A. I often get the question 'do I really need to use light-blocking goggles when I use red/NIR LED?'. This is a personal decision, and one that you may consider consulting with your optometrist or ophthalmologist to discuss. Panels have a much higher irradiance than wearables, and how far you sit from a panel will impact the strength of light that hits your eyes.
Having said that, I do not typically use light blocking goggles when doing my red light treatment. There are many studies that actually indicate that red light can be good for eye and brain health. This is a very interesting
This is from a 2021 paper published in the International Journal of Medical Sciences - Near Infrared (NIR) Light Therapy of Eye Diseases: A Review:
"NIR light, or PBM, is a promising and powerful method to mediate biological functions via low power light wavelength from red to near-infrared regions. Eyes and neurons rely on cytochrome c oxidase to generate energy for metabolic process. NIR light can penetrate these tissues and assist recoveries of neurons in methanol intoxication, optic nerve trauma and neuropathy, retinal injuries and pigmentosa, and macular degeneration. NIR light can also help brains to recover from atherothrombotic stroke, brain injury, and neurodegeneration. No side effects have been observed from animals and humans. Therefore, NIR light could be a safe and effective method for a wide range of applications in ophthalmological and neurological fields in the near future.
There are scores of other studies about the potential health benefits of red/NIR on the eyes - I'd encourage you to do you own research and consult with your doctor if this is of interest.
Conversely, there is significant evidence that exposing eyes to blue light can be harmful. When using blue LED, please be careful about exposing your eyes - always ensure the eyes are covered during use.
Q. Will using LED keep me up at night?
A. Using blue light devices can help us feel more awake and alert. However, blue light in the evening hours can hinder sleep. Essentially blue light wavelengths can stop the brain from producing melatonin, which ushers us into a restful sleep.
Conversely. studies show that red light, rather than hindering sleep, can help produce melatonin and support healthy sleep patterns. Red light emitted in the wavelengths used in antiageing skin devices may actually improve sleep. A study of female athletes conducted in 2012 had 20 basketball players participate in whole-body irradiation with red-light for two weeks. It was found that the treatment improved the sleep, serum melatonin level, and endurance performance of participants.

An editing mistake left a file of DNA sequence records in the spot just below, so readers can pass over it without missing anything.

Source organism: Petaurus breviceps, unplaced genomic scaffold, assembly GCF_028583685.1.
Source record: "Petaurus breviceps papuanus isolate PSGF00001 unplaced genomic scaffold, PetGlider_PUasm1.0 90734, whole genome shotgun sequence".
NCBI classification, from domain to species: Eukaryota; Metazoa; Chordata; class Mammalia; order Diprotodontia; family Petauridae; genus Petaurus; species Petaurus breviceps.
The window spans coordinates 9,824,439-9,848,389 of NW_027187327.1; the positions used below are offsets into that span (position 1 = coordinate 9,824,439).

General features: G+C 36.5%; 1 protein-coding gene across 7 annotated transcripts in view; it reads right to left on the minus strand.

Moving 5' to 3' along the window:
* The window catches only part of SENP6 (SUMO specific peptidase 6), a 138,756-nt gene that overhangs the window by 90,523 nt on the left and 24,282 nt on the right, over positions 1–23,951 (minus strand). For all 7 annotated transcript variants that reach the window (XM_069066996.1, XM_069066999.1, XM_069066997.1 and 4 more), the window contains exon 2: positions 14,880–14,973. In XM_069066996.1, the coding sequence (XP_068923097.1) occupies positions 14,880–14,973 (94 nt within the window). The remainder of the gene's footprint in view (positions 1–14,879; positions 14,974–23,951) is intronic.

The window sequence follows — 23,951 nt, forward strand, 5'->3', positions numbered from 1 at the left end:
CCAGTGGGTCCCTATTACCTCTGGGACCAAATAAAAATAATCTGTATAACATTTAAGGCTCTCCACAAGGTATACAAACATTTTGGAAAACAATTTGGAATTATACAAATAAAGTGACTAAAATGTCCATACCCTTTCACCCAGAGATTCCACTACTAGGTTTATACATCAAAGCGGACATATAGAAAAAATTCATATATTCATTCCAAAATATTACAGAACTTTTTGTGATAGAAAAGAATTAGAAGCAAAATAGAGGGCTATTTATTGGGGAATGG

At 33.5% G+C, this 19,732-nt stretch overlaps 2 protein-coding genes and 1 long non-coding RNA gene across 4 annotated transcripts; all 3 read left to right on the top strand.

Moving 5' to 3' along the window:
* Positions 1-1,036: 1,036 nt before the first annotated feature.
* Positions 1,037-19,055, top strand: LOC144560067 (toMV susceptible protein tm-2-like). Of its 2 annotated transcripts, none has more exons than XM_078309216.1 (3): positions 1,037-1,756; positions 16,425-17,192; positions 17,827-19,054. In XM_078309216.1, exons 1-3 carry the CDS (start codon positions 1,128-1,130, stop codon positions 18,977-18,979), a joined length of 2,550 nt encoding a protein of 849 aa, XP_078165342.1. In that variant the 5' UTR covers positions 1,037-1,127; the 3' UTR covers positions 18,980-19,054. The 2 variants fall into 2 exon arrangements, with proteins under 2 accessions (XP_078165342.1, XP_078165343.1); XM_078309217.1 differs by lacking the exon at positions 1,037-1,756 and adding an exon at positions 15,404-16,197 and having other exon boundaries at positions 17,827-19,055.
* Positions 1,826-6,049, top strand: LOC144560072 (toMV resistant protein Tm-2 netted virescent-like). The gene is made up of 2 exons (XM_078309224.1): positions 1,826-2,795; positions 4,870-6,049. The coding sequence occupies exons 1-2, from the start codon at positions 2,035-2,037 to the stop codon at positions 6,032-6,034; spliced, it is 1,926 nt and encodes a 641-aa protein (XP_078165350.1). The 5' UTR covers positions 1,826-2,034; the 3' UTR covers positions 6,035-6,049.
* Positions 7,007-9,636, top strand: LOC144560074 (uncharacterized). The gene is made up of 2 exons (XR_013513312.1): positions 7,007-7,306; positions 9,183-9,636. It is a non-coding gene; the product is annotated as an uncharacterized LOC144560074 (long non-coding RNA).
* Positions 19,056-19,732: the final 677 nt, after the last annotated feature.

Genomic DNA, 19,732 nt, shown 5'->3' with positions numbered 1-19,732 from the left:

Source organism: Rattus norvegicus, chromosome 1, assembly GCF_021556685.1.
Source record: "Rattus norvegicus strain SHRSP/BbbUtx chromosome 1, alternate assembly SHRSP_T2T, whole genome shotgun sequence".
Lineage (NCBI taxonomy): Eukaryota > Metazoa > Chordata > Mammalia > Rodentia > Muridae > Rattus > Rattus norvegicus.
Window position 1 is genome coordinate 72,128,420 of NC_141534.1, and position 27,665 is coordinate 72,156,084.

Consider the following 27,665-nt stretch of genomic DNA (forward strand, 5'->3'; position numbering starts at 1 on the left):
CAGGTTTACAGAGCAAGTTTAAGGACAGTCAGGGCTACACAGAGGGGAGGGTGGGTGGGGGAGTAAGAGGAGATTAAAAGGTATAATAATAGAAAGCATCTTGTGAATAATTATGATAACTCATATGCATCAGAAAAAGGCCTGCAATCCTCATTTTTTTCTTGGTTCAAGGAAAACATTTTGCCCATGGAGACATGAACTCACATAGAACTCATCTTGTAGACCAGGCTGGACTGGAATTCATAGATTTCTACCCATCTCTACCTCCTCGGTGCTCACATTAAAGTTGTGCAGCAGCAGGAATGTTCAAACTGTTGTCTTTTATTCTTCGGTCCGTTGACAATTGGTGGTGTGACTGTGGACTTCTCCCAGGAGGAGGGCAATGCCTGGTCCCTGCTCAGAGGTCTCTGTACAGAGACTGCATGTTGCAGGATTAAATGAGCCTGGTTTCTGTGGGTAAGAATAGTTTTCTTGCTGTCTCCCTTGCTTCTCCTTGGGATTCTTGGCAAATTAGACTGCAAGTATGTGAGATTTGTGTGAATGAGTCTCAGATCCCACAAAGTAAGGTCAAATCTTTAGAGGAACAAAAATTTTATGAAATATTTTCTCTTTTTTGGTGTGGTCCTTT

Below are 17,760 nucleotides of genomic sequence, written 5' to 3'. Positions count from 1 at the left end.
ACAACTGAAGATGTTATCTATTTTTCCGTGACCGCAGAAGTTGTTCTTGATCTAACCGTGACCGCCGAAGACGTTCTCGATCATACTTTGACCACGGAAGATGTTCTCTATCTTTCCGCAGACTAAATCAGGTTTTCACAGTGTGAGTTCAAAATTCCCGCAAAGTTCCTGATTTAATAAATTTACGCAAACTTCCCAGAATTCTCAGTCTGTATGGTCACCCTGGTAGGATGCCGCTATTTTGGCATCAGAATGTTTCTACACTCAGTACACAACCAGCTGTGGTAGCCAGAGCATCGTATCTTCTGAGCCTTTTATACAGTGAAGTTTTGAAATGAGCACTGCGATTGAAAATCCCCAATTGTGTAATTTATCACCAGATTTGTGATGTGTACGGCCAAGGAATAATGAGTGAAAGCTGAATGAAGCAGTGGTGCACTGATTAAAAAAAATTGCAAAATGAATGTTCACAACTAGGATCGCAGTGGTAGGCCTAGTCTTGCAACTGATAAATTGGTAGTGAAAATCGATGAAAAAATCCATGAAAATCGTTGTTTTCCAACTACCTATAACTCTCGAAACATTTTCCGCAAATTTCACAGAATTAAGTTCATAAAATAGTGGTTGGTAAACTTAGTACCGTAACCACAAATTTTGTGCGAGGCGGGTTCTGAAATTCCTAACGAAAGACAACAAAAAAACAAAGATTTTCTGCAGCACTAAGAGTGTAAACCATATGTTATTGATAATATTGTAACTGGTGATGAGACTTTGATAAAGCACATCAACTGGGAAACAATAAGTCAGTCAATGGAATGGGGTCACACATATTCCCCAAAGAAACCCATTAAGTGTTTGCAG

Personally, I don't use blue LED but if I did I'd try to do my session in the morning hours. As for red and NIR light I plan my sessions whenever convenient, knowing it'll only support a healthy circadian rhythm.
Q. LED and hyperpigmentation. Are there studies that illuminate why some people have worsening pigmentation with light therapy and others have improvements? Is it only NIR and blue that can cause worsening? Is it only hormone-based pigmentation that can be worsened by LED?
A. I wish I had a clear and definitive answer to this one, but I'm afraid the jury is still out. What we DO know is that both blue and NIR may contribute to exacerbating hyperpigmentation in some people prone to this issue. I have hyperpigmentation challenges and NIR has no impact on me, so that's one data point! We also know that red LED is shown to help pigmentation issues. Again there is no definitive science here, so each of us has to make his/her own decision.
Q. LED and facial fat loss. There is literature that supports the idea that NIR can assist with fat loss, particularly if combined with exercise. For those people using LED on their faces or other areas where they do NOT want fat loss, is there any worry?
A. I have found no evidence to indicate that red/NIR skincare devices can lead to facial fat loss. I've done extensive research on this and asked several experts and can find no data that causes me to be concerned about facial fat loss. Any reports/studies that I've seen that link fat loss to LED are based in very strong LED panels used very close to the skin in conjunction with aerobic exercise - this is not how we used LED for skin health,
Q. There is some evidence that NIR can cause fat loss. How strong (and at what wavelength) would a device need to create fat loss on our faces?